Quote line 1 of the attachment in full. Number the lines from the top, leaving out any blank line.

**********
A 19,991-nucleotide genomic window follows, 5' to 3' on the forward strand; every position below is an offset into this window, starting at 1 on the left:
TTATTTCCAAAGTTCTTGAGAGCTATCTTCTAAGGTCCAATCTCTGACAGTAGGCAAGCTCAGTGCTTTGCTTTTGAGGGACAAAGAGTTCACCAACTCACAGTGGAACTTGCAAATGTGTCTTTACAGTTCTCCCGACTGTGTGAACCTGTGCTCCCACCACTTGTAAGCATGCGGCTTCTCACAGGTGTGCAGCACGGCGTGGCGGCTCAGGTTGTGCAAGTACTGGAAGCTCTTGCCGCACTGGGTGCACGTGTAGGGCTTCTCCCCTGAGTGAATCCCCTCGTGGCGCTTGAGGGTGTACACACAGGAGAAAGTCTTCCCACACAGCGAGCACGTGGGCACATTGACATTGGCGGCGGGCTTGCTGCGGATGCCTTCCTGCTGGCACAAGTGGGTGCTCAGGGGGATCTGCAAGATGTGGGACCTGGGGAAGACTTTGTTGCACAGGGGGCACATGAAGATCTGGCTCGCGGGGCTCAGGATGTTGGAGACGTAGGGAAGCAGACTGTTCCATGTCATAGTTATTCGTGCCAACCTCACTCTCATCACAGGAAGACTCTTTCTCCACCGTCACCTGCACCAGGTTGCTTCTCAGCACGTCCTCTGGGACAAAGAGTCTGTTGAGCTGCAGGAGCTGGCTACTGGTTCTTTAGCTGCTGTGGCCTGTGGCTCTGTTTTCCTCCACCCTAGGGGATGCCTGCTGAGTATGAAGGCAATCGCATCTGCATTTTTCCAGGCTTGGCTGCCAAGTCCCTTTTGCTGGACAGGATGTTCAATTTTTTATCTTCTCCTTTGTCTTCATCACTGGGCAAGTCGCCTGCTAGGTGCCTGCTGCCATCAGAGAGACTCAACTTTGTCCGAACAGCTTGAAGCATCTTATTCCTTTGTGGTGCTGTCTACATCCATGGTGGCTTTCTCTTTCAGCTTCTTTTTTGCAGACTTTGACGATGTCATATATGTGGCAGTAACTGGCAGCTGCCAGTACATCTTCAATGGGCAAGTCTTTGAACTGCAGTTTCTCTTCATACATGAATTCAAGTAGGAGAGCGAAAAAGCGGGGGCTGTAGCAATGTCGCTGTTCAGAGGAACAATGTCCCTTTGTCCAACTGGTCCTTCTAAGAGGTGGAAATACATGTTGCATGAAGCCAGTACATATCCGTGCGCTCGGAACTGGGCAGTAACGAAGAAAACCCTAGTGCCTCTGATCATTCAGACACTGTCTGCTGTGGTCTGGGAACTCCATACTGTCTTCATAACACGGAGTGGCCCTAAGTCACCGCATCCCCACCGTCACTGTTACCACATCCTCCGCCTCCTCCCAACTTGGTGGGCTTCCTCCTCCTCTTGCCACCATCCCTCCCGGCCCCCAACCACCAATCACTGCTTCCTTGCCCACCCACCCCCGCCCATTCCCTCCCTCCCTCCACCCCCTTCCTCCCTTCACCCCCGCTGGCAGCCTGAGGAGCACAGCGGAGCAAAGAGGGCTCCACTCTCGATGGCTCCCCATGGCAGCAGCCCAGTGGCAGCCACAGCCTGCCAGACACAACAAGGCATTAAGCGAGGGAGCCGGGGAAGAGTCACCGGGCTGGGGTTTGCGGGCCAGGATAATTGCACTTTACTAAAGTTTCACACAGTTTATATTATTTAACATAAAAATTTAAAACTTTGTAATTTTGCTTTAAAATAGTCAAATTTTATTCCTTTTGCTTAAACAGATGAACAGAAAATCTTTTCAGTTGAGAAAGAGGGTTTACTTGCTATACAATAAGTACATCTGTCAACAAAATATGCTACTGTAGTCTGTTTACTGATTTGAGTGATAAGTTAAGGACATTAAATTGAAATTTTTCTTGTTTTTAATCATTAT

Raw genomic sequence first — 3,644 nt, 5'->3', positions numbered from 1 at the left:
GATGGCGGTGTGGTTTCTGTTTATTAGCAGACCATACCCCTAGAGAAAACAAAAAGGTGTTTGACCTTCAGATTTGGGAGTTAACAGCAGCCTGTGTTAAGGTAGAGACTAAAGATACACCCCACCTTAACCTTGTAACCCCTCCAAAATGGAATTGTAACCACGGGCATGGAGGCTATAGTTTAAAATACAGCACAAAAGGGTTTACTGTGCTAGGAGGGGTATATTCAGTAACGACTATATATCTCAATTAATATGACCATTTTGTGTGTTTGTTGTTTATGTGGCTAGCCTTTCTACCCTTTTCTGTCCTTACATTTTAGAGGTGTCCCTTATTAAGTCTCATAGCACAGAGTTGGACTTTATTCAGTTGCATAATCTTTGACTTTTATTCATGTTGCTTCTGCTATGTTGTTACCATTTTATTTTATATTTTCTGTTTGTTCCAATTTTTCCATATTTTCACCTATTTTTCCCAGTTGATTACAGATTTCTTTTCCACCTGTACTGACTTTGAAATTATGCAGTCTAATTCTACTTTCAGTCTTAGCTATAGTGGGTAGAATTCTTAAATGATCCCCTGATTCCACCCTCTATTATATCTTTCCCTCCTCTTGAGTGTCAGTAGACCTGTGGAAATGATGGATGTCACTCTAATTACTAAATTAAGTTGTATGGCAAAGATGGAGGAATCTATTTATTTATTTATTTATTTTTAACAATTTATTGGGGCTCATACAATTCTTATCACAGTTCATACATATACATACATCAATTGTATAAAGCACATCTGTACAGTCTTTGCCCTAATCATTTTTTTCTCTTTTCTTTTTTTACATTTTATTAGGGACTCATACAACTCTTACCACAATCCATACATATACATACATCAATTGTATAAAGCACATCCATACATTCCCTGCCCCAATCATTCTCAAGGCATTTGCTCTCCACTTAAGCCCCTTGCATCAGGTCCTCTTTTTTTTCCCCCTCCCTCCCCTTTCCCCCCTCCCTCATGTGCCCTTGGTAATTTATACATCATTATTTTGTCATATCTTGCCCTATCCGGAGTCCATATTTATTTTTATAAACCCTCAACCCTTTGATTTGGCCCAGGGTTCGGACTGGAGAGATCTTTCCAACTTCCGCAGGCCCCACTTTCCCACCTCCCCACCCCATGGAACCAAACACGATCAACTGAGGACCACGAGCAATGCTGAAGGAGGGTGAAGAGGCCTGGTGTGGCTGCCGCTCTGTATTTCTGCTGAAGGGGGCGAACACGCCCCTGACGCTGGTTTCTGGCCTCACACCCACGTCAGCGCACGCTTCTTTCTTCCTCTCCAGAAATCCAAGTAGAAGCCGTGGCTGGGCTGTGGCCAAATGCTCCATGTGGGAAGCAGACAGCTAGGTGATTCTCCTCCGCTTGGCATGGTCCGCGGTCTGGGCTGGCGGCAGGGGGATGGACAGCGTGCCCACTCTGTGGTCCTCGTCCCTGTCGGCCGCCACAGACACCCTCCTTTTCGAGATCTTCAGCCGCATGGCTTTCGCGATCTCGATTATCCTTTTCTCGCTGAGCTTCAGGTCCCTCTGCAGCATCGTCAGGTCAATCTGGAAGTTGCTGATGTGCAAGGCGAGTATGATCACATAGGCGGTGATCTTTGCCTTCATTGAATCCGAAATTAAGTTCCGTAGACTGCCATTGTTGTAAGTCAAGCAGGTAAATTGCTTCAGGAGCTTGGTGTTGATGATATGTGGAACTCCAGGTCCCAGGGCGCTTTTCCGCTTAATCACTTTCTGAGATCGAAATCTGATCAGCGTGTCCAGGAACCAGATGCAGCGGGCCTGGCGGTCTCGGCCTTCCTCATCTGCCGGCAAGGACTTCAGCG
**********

A 19,991-nucleotide genomic window follows, 5' to 3' on the forward strand; every position below is an offset into this window, starting at 1 on the left: